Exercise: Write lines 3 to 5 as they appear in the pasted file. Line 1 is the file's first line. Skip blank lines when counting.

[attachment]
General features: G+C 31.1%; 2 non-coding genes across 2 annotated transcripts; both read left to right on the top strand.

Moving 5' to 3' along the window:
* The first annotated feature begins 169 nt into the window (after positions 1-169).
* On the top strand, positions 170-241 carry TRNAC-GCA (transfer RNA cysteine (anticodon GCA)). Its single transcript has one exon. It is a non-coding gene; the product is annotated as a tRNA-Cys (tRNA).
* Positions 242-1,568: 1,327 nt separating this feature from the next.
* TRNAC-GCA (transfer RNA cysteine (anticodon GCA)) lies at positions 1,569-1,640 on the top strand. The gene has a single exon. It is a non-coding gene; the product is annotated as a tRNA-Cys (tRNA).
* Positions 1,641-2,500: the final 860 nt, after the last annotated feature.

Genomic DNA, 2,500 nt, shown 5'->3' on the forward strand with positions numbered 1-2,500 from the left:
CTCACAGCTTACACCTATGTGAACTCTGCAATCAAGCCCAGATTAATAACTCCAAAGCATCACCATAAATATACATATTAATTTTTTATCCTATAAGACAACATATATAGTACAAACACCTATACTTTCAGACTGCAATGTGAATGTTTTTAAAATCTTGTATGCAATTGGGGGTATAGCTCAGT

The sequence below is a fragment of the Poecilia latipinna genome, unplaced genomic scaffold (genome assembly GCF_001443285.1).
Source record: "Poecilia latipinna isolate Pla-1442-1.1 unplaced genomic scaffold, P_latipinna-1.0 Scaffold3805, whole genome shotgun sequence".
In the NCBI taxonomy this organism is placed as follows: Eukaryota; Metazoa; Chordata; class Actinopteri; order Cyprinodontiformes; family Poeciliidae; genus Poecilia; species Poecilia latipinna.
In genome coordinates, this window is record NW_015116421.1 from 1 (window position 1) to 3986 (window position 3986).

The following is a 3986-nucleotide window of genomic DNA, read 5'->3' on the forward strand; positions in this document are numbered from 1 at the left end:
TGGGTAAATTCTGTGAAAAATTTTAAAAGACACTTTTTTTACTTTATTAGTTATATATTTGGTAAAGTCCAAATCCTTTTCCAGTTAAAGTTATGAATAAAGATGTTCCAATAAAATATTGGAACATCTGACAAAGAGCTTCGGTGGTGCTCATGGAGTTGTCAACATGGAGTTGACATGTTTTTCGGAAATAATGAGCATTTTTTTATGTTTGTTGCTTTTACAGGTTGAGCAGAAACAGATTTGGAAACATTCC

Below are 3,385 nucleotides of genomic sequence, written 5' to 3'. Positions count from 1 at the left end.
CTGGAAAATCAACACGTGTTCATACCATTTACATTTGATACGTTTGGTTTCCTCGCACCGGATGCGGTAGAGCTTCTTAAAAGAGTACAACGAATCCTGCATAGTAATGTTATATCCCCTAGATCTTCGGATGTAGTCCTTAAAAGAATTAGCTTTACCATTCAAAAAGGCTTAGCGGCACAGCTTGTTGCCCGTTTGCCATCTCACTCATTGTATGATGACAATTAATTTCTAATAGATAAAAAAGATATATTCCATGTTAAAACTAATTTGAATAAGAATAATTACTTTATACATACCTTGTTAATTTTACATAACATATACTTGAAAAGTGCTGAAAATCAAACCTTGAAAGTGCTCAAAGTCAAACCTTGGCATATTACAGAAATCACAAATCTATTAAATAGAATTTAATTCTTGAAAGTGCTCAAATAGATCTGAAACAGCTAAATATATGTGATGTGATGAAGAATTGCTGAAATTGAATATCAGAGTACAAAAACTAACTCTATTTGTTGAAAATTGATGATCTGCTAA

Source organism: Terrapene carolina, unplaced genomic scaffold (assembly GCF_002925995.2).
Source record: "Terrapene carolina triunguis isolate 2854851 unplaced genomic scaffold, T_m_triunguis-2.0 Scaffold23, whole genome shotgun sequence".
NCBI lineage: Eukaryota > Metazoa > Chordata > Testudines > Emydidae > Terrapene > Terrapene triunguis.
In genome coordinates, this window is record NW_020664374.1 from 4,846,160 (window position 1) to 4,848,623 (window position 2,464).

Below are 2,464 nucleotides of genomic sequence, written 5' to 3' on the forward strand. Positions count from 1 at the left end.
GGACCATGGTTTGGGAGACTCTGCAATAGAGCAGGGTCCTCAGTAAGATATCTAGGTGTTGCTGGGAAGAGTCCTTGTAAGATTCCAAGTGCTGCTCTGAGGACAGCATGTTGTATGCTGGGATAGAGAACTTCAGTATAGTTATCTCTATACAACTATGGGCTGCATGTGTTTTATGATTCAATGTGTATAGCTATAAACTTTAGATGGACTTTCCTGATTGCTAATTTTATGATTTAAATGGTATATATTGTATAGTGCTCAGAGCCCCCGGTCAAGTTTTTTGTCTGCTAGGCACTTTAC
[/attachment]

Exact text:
* The first annotated feature begins 169 nt into the window (after positions 1-169).
* On the top strand, positions 170-241 carry TRNAC-GCA (transfer RNA cysteine (anticodon GCA)). Its single transcript has one exon. It is a non-coding gene; the product is annotated as a tRNA-Cys (tRNA).
* Positions 242-1,568: 1,327 nt separating this feature from the next.